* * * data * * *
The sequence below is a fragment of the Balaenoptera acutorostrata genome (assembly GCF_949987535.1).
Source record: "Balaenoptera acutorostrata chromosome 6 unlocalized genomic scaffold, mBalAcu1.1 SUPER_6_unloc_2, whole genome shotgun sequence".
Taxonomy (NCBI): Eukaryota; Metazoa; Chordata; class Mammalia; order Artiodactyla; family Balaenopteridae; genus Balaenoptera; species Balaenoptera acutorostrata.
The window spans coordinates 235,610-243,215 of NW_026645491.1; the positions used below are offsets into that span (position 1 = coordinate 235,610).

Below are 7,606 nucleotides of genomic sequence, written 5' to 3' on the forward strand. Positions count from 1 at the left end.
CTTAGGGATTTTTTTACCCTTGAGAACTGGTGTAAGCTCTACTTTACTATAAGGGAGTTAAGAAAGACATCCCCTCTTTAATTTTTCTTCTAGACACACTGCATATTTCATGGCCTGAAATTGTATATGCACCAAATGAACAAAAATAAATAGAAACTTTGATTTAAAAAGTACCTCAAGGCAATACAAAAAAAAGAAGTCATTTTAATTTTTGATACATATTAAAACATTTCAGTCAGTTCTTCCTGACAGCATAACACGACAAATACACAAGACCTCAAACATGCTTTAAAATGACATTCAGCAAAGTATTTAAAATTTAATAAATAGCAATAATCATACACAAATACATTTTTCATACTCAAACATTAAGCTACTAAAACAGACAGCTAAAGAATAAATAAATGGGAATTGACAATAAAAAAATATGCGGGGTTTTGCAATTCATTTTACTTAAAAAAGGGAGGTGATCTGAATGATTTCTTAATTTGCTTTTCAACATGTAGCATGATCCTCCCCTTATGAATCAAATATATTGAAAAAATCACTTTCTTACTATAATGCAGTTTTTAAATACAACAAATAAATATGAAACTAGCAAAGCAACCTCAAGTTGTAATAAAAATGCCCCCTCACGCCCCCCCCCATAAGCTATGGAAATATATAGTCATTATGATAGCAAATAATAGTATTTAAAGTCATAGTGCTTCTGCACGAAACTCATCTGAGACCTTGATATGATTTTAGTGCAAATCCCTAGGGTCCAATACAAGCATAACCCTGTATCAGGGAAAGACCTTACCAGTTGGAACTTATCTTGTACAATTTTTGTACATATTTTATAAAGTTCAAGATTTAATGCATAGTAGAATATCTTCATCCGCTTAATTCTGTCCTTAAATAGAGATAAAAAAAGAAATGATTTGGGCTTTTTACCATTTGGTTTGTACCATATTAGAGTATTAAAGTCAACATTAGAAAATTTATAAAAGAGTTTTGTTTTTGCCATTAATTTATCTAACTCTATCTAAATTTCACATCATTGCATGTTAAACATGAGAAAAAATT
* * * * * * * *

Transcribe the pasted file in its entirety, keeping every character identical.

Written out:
The sequence below is a fragment of the Balaenoptera acutorostrata genome (assembly GCF_949987535.1).
Source record: "Balaenoptera acutorostrata chromosome 6 unlocalized genomic scaffold, mBalAcu1.1 SUPER_6_unloc_2, whole genome shotgun sequence".
Taxonomy (NCBI): Eukaryota; Metazoa; Chordata; class Mammalia; order Artiodactyla; family Balaenopteridae; genus Balaenoptera; species Balaenoptera acutorostrata.
The window spans coordinates 235,610-243,215 of NW_026645491.1; the positions used below are offsets into that span (position 1 = coordinate 235,610).

Below are 7,606 nucleotides of genomic sequence, written 5' to 3' on the forward strand. Positions count from 1 at the left end.
CTTAGGGATTTTTTTACCCTTGAGAACTGGTGTAAGCTCTACTTTACTATAAGGGAGTTAAGAAAGACATCCCCTCTTTAATTTTTCTTCTAGACACACTGCATATTTCATGGCCTGAAATTGTATATGCACCAAATGAACAAAAATAAATAGAAACTTTGATTTAAAAAGTACCTCAAGGCAATACAAAAAAAAGAAGTCATTTTAATTTTTGATACATATTAAAACATTTCAGTCAGTTCTTCCTGACAGCATAACACGACAAATACACAAGACCTCAAACATGCTTTAAAATGACATTCAGCAAAGTATTTAAAATTTAATAAATAGCAATAATCATACACAAATACATTTTTCATACTCAAACATTAAGCTACTAAAACAGACAGCTAAAGAATAAATAAATGGGAATTGACAATAAAAAAATATGCGGGGTTTTGCAATTCATTTTACTTAAAAAAGGGAGGTGATCTGAATGATTTCTTAATTTGCTTTTCAACATGTAGCATGATCCTCCCCTTATGAATCAAATATATTGAAAAAATCACTTTCTTACTATAATGCAGTTTTTAAATACAACAAATAAATATGAAACTAGCAAAGCAACCTCAAGTTGTAATAAAAATGCCCCCTCACGCCCCCCCCCATAAGCTATGGAAATATATAGTCATTATGATAGCAAATAATAGTATTTAAAGTCATAGTGCTTCTGCACGAAACTCATCTGAGACCTTGATATGATTTTAGTGCAAATCCCTAGGGTCCAATACAAGCATAACCCTGTATCAGGGAAAGACCTTACCAGTTGGAACTTATCTTGTACAATTTTTGTACATATTTTATAAAGTTCAAGATTTAATGCATAGTAGAATATCTTCATCCGCTTAATTCTGTCCTTAAATAGAGATAAAAAAAGAAATGATTTGGGCTTTTTACCATTTGGTTTGTACCATATTAGAGTATTAAAGTCAACATTAGAAAATTTATAAAAGAGTTTTGTTTTTGCCATTAATTTATCTAACTCTATCTAAATTTCACATCATTGCATGTTAAACATGAGAAAAAATT